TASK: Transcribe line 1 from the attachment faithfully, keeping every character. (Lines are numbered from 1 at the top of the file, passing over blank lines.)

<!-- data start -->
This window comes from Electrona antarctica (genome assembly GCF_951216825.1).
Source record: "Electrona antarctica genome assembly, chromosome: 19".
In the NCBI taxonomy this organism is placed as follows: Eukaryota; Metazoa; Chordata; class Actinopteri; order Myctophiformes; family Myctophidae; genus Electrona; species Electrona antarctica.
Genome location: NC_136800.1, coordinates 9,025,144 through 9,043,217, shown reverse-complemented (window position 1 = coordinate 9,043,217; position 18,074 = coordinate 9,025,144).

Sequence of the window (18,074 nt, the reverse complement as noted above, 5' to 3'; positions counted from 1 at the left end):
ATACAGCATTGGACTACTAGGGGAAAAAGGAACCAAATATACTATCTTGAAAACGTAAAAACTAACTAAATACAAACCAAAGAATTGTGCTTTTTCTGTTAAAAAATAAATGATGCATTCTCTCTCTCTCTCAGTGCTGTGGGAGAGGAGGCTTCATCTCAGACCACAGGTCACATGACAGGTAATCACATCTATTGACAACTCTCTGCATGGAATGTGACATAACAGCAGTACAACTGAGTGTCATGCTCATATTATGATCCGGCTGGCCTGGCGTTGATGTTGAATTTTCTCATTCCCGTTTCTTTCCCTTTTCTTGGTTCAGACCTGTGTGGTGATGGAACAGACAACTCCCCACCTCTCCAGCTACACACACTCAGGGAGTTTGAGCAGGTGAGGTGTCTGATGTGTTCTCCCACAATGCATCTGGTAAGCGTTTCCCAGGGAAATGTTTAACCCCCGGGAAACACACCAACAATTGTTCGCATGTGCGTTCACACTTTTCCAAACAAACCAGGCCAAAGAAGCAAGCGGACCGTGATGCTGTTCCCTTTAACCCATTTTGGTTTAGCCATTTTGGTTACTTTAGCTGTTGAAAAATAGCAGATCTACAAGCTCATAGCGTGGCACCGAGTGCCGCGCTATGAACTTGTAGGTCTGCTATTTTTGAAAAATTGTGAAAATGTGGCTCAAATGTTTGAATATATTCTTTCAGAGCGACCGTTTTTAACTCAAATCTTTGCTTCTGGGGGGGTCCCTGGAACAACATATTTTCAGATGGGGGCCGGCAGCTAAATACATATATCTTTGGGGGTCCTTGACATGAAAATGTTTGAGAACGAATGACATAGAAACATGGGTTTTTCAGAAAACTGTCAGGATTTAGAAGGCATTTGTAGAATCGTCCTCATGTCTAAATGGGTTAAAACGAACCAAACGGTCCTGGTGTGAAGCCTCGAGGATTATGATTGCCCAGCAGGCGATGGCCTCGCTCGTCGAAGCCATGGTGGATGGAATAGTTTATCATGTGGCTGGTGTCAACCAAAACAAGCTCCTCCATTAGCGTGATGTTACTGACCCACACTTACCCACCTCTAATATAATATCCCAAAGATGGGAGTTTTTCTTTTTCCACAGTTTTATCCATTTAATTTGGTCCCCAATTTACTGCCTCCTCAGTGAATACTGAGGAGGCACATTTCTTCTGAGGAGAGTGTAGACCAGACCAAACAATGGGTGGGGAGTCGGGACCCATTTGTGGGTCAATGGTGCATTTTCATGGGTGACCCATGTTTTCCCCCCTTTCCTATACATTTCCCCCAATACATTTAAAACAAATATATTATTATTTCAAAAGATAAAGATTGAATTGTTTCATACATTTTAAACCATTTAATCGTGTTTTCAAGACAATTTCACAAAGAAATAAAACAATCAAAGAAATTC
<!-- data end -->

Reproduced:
This window comes from Electrona antarctica (genome assembly GCF_951216825.1).